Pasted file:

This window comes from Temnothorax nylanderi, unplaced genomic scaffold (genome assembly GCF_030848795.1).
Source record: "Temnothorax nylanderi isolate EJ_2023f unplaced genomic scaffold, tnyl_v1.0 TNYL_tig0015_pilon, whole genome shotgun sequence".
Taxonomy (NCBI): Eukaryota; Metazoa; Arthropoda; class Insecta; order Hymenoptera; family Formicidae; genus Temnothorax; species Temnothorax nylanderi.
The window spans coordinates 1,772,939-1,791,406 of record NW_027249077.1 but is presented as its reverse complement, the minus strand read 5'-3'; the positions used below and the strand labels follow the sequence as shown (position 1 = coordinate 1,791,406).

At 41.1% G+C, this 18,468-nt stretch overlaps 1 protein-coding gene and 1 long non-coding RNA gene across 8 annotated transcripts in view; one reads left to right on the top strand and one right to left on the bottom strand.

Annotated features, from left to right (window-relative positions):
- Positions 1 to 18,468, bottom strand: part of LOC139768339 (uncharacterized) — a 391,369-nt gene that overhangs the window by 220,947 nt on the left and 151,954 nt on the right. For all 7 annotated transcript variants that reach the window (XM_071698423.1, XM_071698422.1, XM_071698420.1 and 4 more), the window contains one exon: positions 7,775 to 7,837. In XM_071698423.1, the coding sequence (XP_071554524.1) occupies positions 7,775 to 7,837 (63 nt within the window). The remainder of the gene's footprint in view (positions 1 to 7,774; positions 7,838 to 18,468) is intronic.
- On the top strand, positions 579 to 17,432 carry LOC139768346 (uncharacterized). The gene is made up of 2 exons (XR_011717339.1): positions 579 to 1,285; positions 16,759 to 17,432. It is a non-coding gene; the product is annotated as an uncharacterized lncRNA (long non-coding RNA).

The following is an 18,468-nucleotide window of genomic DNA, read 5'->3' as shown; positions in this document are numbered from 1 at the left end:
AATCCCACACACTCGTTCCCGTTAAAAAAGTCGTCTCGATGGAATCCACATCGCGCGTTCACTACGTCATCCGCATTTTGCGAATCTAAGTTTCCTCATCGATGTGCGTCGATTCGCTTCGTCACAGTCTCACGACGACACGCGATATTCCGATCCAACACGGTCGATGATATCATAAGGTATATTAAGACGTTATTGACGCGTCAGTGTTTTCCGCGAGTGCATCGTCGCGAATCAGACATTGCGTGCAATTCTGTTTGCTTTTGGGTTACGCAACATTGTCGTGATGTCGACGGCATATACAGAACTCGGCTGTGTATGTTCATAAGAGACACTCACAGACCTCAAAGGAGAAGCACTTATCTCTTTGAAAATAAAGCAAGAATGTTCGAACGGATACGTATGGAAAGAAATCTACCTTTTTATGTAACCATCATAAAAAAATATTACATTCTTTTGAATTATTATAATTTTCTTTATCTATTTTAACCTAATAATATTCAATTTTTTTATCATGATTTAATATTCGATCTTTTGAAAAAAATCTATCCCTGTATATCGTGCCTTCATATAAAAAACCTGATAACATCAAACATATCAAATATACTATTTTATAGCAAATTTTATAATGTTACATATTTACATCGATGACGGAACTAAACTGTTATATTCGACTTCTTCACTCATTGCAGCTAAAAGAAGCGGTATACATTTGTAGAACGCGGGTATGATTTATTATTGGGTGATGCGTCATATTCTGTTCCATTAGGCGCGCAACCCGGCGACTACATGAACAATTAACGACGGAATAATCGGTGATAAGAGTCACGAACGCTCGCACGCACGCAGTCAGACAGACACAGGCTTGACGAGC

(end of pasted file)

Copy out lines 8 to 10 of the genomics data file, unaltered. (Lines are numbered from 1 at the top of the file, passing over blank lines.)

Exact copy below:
- On the top strand, positions 579 to 17,432 carry LOC139768346 (uncharacterized). The gene is made up of 2 exons (XR_011717339.1): positions 579 to 1,285; positions 16,759 to 17,432. It is a non-coding gene; the product is annotated as an uncharacterized lncRNA (long non-coding RNA).

The following is an 18,468-nucleotide window of genomic DNA, read 5'->3' as shown; positions in this document are numbered from 1 at the left end:
AATCCCACACACTCGTTCCCGTTAAAAAAGTCGTCTCGATGGAATCCACATCGCGCGTTCACTACGTCATCCGCATTTTGCGAATCTAAGTTTCCTCATCGATGTGCGTCGATTCGCTTCGTCACAGTCTCACGACGACACGCGATATTCCGATCCAACACGGTCGATGATATCATAAGGTATATTAAGACGTTATTGACGCGTCAGTGTTTTCCGCGAGTGCATCGTCGCGAATCAGACATTGCGTGCAATTCTGTTTGCTTTTGGGTTACGCAACATTGTCGTGATGTCGACGGCATATACAGAACTCGGCTGTGTATGTTCATAAGAGACACTCACAGACCTCAAAGGAGAAGCACTTATCTCTTTGAAAATAAAGCAAGAATGTTCGAACGGATACGTATGGAAAGAAATCTACCTTTTTATGTAACCATCATAAAAAAATATTACATTCTTTTGAATTATTATAATTTTCTTTATCTATTTTAACCTAATAATATTCAATTTTTTTATCATGATTTAATATTCGATCTTTTGAAAAAAATCTATCCCTGTATATCGTGCCTTCATATAAAAAACCTGATAACATCAAACATATCAAATATACTATTTTATAGCAAATTTTATAATGTTACATATTTACATCGATGACGGAACTAAACTGTTATATTCGACTTCTTCACTCATTGCAGCTAAAAGAAGCGGTATACATTTGTAGAACGCGGGTATGATTTATTATTGGGTGATGCGTCATATTCTGTTCCATTAGGCGCGCAACCCGGCGACTACATGAACAATTAACGACGGAATAATCGGTGATAAGAGTCACGAACGCTCGCACGCACGCAGTCAGACAGACACAGGCTTGACGAGC